The demographic and surgical outcome data were collected from our electronic database, BESTCare ((Bundang hospital Electronic System for Total Care), Seoul, South Korea)). Echo data was collected from our digitally stored images and reports in Xcelera system (Philips Medical Systems, Best, Netherlands). All the patients in our list have undergone Echo with standardized protocols as per the American society of echocardiography (ASE) guidelines [14]. The pattern of CA anatomy in patients with TGA was carefully identified in the parasternal short axis views as described by the ASE report [14]. Optimal images were defined as both semilunar valves seen in cross sectional views and both coronary arteries origins are visualized. The CA pattern was classified as per the scoring system published by Wernovsky et al. and others [8, 15]. CA pattern was also confirmed by the surgeons intraoperative assessment. We classified the pattern of CM by referring it to possible positions of the sinuses of the valves in relation to each other such as sinus facing aortic valve, sinus facing pulmonary valve or sinus facing sinus as shown in Fig. 1. This comes partly in line with the category of CM that was published by Kim et al. in 2003 [13]. Sinus facing aortic valve is described as the commissure of the pulmonary valve lying opposite to any part of the sinus of the aortic valve. Sinus facing pulmonary valve is described as commissure of the aortic valve facing any part of the pulmonary valve. Sinus facing sinus is described in cases where both sinuses face each other.

Fig. 1
figure1

Types of commissural malaligment. Sinus facing pulmonary valve:-When commisure of the aortic valve faces the sinus of the pulmonary vallve. Sinus facing aortic valve:-When the commisure of the pulmonary valve faces the sinus of the aortic valve. Sinus facing sinus:-When both sinuses faces each other

We propose in this study a new ratio that is expected to differentiate between minor and major CM. This ratio is obtained by measuring the distance of both ends of the anterior facing sinuses of the pulmonary valve from the facing commissure of the aortic valve, as shown in Fig. 2. The distance from the commissure of the aortic valve to the right sided commissure of the pulmonary valve is labeled as D1, while the distance from the aortic commissure to the left sided commissure of the pulmonary valve is labeled as D2. In patients with side by side relationship of semilunar valves, D1 represents the measurement from the commissure of the aortic valve to the inferior commissure of the pulmonary valve, while D2 represents the measurement from the commissure of the aortic valve to the superior commissure of the pulmonary valve. We propose a commissural ratio (C-Ratio) where D1 or D2 (whichever is shorter) is divided by the sum of D1 and D2. We have used the C-Ratio to assess the degree of CM and to differentiate between the major and minor one. In addition to that, we have used this ratio to study the relation between CM and the incidence of unusual CA pattern in patients with TGA. We have defined the point beyond which the C-Ratio becomes significantly associated with abnormal CA pattern, this represents the median effective level (EL50).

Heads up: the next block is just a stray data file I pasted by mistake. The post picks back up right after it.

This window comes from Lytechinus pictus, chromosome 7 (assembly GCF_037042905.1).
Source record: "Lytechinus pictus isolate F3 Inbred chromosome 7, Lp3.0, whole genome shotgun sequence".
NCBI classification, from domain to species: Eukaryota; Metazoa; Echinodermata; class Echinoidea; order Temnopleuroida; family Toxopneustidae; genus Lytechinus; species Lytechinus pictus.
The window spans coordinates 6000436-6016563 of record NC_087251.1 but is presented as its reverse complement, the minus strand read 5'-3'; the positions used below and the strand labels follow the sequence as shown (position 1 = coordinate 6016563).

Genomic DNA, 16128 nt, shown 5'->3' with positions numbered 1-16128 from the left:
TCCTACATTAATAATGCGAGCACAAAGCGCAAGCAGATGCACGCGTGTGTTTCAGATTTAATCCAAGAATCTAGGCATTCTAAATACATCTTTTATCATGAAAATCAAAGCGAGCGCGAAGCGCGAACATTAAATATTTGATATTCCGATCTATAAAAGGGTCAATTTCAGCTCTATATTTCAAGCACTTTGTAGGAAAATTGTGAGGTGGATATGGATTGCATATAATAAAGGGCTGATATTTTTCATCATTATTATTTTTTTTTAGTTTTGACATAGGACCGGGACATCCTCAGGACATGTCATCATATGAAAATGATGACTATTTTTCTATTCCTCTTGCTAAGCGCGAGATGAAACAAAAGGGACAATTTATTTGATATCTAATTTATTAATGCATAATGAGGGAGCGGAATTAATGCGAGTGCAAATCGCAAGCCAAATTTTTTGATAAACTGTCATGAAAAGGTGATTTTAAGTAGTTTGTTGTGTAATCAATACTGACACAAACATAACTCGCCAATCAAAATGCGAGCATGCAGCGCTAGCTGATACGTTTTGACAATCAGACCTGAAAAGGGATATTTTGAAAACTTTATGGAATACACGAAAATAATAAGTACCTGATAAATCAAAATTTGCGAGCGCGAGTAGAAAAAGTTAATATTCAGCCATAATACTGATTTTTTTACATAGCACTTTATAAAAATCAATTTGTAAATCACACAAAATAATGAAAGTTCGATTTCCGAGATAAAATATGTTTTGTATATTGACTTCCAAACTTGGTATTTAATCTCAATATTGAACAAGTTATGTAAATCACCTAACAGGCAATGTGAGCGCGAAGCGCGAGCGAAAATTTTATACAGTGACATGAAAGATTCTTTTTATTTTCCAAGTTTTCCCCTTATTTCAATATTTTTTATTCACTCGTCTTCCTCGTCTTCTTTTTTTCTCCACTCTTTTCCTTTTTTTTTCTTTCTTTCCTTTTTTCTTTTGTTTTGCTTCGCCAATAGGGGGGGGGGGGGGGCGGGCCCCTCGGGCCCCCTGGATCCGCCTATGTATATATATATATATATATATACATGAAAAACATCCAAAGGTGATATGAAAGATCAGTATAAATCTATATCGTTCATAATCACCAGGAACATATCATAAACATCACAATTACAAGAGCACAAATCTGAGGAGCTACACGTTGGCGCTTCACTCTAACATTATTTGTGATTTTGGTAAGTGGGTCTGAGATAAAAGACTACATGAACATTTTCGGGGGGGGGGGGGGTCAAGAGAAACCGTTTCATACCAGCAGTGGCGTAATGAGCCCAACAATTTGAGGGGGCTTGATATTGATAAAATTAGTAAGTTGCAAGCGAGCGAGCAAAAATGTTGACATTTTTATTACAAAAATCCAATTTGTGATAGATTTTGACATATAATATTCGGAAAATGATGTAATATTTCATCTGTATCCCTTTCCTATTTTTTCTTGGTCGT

Fig. 2
figure2

Measuring the C-Ratio. The Distance from the anterior commissure to the right sided commissure of the pulmonary valve is labelled ad D1, while the distance from the anterior commissure to the left sided commissure of the pulmonary valve is labelled as D2. C-Ratio = D1 or D2 whichever is shorter divided by D1 + D2